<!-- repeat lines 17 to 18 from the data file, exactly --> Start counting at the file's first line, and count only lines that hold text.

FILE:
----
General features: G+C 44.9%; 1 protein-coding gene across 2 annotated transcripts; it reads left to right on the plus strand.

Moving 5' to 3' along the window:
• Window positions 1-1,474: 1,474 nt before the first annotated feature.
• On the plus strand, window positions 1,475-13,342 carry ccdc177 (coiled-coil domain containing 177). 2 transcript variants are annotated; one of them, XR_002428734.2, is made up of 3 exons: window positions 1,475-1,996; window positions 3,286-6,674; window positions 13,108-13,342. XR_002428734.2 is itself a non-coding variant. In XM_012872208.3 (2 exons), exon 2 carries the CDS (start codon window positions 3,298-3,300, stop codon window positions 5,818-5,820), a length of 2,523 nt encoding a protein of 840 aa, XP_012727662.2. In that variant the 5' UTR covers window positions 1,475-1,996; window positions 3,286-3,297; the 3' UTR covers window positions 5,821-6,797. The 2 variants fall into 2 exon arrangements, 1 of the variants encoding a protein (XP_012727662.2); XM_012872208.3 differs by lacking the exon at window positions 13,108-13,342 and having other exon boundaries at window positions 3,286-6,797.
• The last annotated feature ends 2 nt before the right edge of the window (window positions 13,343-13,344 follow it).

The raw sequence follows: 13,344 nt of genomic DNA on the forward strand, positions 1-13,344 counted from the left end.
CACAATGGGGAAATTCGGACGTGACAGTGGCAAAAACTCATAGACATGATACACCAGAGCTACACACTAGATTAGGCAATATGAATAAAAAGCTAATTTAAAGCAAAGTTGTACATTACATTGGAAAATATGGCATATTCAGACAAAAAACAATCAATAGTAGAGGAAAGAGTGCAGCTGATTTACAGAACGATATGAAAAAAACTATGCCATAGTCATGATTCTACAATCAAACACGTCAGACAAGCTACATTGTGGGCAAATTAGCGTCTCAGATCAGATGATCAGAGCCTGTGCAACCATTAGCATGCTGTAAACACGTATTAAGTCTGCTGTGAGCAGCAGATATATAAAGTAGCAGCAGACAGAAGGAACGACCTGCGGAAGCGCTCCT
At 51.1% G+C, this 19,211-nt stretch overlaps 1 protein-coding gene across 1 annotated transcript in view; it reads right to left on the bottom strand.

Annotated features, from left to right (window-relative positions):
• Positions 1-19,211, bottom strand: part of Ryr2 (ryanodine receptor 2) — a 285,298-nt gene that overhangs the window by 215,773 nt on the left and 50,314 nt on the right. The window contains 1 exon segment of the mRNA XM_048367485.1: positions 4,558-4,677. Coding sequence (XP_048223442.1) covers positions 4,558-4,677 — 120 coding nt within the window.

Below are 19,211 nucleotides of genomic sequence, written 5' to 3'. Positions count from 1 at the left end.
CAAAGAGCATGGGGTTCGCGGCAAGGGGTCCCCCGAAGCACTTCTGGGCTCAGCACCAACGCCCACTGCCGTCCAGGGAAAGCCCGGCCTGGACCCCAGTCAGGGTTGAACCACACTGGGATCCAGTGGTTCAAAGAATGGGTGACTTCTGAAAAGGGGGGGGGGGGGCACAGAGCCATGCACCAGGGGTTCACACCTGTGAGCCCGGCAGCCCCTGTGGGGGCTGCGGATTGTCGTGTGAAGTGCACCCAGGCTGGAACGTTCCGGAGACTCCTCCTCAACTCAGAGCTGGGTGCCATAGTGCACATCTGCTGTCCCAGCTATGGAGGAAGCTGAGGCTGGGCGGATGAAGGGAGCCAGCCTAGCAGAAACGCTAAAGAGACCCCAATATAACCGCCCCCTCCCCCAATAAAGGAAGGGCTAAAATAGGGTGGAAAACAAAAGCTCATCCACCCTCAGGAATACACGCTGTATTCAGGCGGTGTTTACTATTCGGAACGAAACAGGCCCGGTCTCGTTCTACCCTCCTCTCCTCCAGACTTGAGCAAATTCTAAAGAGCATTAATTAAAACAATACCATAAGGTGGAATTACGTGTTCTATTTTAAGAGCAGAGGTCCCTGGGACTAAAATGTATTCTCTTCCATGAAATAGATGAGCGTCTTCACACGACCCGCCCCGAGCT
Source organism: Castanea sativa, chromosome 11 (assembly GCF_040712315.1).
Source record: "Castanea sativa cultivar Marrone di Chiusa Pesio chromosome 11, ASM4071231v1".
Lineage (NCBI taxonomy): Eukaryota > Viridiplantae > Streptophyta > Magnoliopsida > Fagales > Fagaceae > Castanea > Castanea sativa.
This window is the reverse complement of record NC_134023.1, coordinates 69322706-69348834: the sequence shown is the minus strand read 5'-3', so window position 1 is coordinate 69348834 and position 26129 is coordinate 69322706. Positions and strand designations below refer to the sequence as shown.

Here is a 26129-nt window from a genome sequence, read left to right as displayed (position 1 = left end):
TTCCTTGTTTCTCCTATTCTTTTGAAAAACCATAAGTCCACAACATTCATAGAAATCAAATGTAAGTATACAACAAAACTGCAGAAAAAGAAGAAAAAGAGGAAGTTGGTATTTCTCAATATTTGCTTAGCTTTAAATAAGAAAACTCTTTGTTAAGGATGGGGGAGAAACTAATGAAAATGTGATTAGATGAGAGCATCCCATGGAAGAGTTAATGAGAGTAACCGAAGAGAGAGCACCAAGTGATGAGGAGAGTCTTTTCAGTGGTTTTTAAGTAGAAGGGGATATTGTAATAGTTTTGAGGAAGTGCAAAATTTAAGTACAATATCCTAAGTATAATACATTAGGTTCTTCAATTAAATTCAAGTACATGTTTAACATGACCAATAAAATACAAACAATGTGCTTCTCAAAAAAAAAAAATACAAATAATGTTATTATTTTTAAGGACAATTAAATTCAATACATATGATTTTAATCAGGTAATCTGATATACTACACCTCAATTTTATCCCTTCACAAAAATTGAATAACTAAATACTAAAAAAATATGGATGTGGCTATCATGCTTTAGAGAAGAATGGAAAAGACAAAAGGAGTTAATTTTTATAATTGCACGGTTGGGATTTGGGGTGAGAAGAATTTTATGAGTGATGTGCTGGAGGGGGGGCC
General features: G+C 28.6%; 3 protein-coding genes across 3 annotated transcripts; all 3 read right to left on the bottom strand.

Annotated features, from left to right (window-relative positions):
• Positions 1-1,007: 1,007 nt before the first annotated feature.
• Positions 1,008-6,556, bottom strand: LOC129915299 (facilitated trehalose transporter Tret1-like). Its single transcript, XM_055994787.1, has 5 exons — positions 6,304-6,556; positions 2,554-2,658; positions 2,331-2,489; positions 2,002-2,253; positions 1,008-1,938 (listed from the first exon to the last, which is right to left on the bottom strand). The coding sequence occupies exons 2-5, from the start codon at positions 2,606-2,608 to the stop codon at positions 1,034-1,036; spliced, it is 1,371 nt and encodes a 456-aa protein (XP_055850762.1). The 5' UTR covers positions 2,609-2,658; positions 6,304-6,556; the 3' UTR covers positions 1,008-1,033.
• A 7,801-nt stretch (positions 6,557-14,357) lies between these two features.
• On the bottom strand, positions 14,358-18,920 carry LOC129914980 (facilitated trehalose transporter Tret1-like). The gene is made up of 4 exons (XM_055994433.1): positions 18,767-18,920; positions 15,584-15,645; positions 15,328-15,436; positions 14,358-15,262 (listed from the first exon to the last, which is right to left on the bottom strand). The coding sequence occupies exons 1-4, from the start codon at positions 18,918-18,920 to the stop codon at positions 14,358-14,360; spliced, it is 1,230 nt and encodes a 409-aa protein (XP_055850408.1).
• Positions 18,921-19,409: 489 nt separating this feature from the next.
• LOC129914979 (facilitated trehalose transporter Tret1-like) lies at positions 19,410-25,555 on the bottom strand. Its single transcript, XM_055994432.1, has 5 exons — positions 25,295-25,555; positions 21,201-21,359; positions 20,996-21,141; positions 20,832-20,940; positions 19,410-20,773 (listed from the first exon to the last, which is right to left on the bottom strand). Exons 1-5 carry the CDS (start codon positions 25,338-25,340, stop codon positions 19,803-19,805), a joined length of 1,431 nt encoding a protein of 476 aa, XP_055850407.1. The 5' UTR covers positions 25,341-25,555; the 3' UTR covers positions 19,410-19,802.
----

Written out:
Here is a 26129-nt window from a genome sequence, read left to right as displayed (position 1 = left end):
TTCCTTGTTTCTCCTATTCTTTTGAAAAACCATAAGTCCACAACATTCATAGAAATCAAATGTAAGTATACAACAAAACTGCAGAAAAAGAAGAAAAAGAGGAAGTTGGTATTTCTCAATATTTGCTTAGCTTTAAATAAGAAAACTCTTTGTTAAGGATGGGGGAGAAACTAATGAAAATGTGATTAGATGAGAGCATCCCATGGAAGAGTTAATGAGAGTAACCGAAGAGAGAGCACCAAGTGATGAGGAGAGTCTTTTCAGTGGTTTTTAAGTAGAAGGGGATATTGTAATAGTTTTGAGGAAGTGCAAAATTTAAGTACAATATCCTAAGTATAATACATTAGGTTCTTCAATTAAATTCAAGTACATGTTTAACATGACCAATAAAATACAAACAATGTGCTTCTCAAAAAAAAAAAATACAAATAATGTTATTATTTTTAAGGACAATTAAATTCAATACATATGATTTTAATCAGGTAATCTGATATACTACACCTCAATTTTATCCCTTCACAAAAATTGAATAACTAAATACTAAAAAAATATGGATGTGGCTATCATGCTTTAGAGAAGAATGGAAAAGACAAAAGGAGTTAATTTTTATAATTGCACGGTTGGGATTTGGGGTGAGAAGAATTTTATGAGTGATGTGCTGGAGGGGGGGCC